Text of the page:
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On the internet, with few exceptions, words, text, are how we see one another. There is no other way (short of hi-jacking the Internet2 for your personal video transfer needs) to reliably come in contact with people.

All the popular modes of internet communication are primarily text-based: the web, IRC, ICQ, e-mail, MUDS, forums, news, and Quake (as well as all other online games, barring a very few with voice chat). If you're online, you're going to use words. There are no if's, and's, or but's.

So... since this is the only way most of us are going to perceive you, why not take the time to learn how to use them?

Work on your typing. No one likes reading text that's lal mesdsed pu becuz u'r 2 layz to typ t. At least _try_ to use punctuation. Even if it isn't 100% right, it helps tremendously to have periods, for instance. Commas' are good, too.

Work on your grammar. Some of us like to follow the conventions set forth in the English Language to speak. It certainly makes it easier if you at least _try_ to be grammatical. Even if it will easy to read, which it sometimes are, bad grammar's just another reason for people to ignore you.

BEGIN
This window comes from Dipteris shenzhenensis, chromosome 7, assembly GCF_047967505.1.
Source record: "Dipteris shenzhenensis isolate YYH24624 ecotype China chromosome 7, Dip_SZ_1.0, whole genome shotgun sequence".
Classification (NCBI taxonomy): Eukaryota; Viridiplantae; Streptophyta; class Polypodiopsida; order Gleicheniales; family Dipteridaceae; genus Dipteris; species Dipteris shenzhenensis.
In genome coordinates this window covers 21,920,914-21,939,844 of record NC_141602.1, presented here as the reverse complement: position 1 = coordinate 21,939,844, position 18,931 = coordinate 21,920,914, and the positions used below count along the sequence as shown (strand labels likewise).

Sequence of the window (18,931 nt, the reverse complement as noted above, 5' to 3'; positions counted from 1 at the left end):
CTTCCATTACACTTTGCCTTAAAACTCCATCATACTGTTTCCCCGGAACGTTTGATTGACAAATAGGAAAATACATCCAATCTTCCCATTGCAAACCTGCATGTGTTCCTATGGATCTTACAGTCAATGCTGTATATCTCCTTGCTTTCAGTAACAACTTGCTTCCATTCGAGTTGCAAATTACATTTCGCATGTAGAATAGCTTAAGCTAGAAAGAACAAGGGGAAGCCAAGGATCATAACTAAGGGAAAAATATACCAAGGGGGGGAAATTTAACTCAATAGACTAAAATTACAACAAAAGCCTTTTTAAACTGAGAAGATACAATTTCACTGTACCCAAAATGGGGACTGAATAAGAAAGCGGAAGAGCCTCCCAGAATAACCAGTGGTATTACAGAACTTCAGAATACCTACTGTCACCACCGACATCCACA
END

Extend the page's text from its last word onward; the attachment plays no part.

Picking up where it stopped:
Capitalize properly. Capitalizing Things that are Important was in Style... in the mid 1800's. Consider going for modern grammar.

And why should I try to type well, anyway?

Because the way you type is the only way we have to perceive you. If you type poorly, we, by association, come to see you poorly, at least at first sight. If you type well, then we, by association, come to see you as being competent. It's the difference between showing up at a party wearing a dirty bathrobe you haven't washed in a month, and showing up in nice, clean (although not necessarily fancy) clothing.

Our opinion of you as a person can be independent of your appearance, but when we first meet you, it often isn't. First impressions count for something.

What about style?

Style is great. I often break the rules outlined above for effect, to carry meaning. Like referring to something as a "Good Thing" instead of a "good thing" - it makes people pause, carries meaning. But I do know how to follow the rules - that is why, when I break them, people know that it is intentional, and not my own incompetence at work... I over-use ellipses, for one thing :), and I like to mis-use (over generalize) grammar from time to time, but if you stick me in front of an english language competency test, I'll ace it.

You have to know the rules before you can break them.

(Evidence: I got a perfect score on my english section on the SAT II. Just so y'all can't dispute me...)

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